|dc.description.abstract||Rickettsia felis, an obligate intracellular bacterium, is the causative agent of human flea-borne spotted fever. The recent surge of reports of this disease has raised the concern of a near-future outbreak as the list of vectors, reservoirs, and hosts of this pathogen are increasing with recent studies. Due to the close inhabitation of humans and the mammalian hosts, cats and dogs, and the ubiquitous distribution of the main vector, Ctenocephalides felis, it is not uncommon for companion animals and humans to get infected with R. felis. Mosquitoes have also been found to carry this pathogen in different countries. As a result, this pathogen retains a potential to disseminate among the human population. Mosquito species identification was required to study field-level mosquitoes for R. felis. This thesis first establishes and validates a highly sensitive DNA barcoding method for medically important mosquitoes (Chapter 2). Then, the presence of R. felis DNA in mosquitoes and in the blood of domestic cats and dogs in the USA were investigated (Chapters 3 and 4).
Field level mosquitoes were trapped in Auburn, Alabama, with mosquito trappers. A SYBR-qPCR system targeting the mitochondrial Cytochrome Oxidase C Subunit 1 (COI) was developed, optimized, and validated for the accurate determination of mosquito species. Furthermore, mosquitoes were tested for the presence of R. felis DNA using a gltA-based FRET-qPCR, a nested-qPCR targeting the gltA of Rickettsia, and a R. felis species-specific BioB-based qPCR system. Domestic cat blood samples from 752 cats from 43 states and domestic dog blood samples from 777 dogs from 45 states of the USA were tested for the presence of R. felis DNA with the same PCR systems. Following Sanger sequencing, the sequences were analyzed and were submitted to the GenBank. After assigning the accession numbers, phylogenetic trees were constructed.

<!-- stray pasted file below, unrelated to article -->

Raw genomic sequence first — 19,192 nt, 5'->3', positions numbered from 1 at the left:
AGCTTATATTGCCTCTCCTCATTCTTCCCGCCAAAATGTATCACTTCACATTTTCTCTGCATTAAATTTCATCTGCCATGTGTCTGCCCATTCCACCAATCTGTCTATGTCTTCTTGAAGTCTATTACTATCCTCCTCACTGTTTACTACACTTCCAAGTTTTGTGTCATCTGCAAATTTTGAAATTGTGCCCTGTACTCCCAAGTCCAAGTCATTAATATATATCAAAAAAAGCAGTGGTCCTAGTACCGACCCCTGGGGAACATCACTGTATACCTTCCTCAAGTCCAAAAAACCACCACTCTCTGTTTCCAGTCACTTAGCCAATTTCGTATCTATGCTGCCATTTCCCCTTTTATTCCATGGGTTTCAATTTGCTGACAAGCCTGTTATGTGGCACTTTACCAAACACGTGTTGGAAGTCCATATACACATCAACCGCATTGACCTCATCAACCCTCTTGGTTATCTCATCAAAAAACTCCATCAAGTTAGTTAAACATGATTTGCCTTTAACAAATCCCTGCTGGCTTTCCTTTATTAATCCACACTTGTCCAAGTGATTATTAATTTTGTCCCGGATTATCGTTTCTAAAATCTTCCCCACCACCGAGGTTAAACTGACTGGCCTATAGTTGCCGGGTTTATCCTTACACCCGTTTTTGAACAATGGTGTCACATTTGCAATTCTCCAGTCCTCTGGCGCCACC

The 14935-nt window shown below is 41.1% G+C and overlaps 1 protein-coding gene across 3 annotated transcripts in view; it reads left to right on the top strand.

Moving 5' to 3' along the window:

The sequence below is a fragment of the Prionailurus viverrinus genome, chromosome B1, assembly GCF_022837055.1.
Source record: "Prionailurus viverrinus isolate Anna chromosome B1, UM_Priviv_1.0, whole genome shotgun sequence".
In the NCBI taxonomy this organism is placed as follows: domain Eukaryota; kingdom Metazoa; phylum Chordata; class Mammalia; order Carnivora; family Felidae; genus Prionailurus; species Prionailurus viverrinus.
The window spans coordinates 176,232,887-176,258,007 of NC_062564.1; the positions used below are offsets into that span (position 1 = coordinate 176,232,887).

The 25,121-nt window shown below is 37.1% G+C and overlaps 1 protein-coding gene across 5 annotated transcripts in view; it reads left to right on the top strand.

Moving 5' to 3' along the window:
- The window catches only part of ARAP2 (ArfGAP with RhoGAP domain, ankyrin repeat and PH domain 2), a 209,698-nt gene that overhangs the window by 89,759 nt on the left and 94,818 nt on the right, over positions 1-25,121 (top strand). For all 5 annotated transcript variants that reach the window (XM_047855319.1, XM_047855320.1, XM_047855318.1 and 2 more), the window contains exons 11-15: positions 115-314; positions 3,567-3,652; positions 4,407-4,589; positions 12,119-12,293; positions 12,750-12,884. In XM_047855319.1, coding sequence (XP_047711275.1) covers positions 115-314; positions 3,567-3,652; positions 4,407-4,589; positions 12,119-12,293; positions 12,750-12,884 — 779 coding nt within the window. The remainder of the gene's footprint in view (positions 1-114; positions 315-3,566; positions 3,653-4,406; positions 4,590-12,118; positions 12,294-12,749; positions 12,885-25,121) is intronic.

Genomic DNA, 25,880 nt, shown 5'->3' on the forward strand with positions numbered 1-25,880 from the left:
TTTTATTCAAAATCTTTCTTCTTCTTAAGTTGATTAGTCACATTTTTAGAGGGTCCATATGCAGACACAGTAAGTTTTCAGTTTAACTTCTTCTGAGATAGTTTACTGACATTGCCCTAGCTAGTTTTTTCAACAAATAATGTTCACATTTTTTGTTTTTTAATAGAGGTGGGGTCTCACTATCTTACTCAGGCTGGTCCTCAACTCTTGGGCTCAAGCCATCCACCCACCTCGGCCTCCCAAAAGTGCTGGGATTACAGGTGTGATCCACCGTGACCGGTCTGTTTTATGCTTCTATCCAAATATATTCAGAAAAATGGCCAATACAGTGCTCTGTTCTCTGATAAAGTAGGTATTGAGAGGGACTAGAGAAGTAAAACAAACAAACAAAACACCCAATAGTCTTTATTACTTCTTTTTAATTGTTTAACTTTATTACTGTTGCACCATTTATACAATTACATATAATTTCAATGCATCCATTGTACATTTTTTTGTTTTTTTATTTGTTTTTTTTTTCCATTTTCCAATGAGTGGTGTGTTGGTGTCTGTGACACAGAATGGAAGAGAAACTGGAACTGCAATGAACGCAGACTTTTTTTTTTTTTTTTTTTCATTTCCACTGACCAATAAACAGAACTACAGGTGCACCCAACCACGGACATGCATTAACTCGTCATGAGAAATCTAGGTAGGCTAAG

The AU-COI PCR system was validated which show sensitivity of a single copy of DNA/10 µL (Ae. japonicas, An. quadrimaculatus, Cx. nigripalpus, Cx. usquatissimus, Or. Alba, Ps. ferox, and Ur. sapphirina) and 10 copies/10 µL (An. punctipennis). Eight mosquito species were successfully identified by morphology, published PCR from Folmer et al. 1994, and the AU-COI PCR system. In addition, seven mosquito species were correctly identified by both of two PCR systems, but not by the morphology. Furthermore, nine mosquito species were only accurately identified by the AU-COI PCR, not by the published one or by the morphology. In this study, the AU-COI DNA barcoding method detected 24 mosquito species out of 128 individual mosquitoes, which included two new Culex and three new Psorophora species in Alabama.
Anopheles punctipennis, Aedes vexans and Uranotaenia sapphirina were found positive for R. felis. Molecular techniques detected R. felis in 9% of the mosquito pools. Nine percent (5/57) of the mosquito pools, including An. punctipennis (3/6), Ae. vexans (1/4) and Ur. sapphirina (1/3), were positive by PCR, in each case with all three Rickettsia specific PCRs. One of the positive An. punctipennis, and the positive Ur. sapphirina pool contained only male mosquitoes. The 120-bp nucleotide sequences of the five mosquito pools positive in R. felis-specific BioB-based PCRs were identical to one another, and to that of R. felis URRWXCal2. There was only a single base pair difference amongst the 446-bp nucleotide sequences of the positive gltA-based PCRs which were 99.7–100% identical to recognized R. felis strains in GenBank.
Four R. felis positive cats were from different states: Kansas, California, New York, and Texas, whereas three R. felis positive dogs were from Texas and Georgia. Low copy numbers of R. felis DNA (around 100 copies/ml whole blood) were found in four cats (4/752, 0.53%) and three dogs (3/777, 0.39%).
The DNA barcoding of mosquitoes is unaffected by morphological variation between different stages of the life cycle. This technology precisely identifies even the cryptic mosquitoes which is vital for the accuracy of a surveillance program as it greatly reduces the burden on experienced taxonomists. Results indicated the presence of R. felis in mosquitoes and in domestic cats and dogs in the USA. There is still much to be understood about the vector and reservoir role of the wide range of arthropods that harbor R. felis. The growing reports of R. felis occurring in mosquito species around the world and the known role of mosquitoes in transmitting a wide range of important human and animal pathogens indicate the necessity of further studies to determine the role mosquitoes play in the epidemiology of infectious diseases. The low levels of infection in clinically ill animals are consistent with R. felis being an unlikely cause of disease in naturally infected dogs and cats.||en_US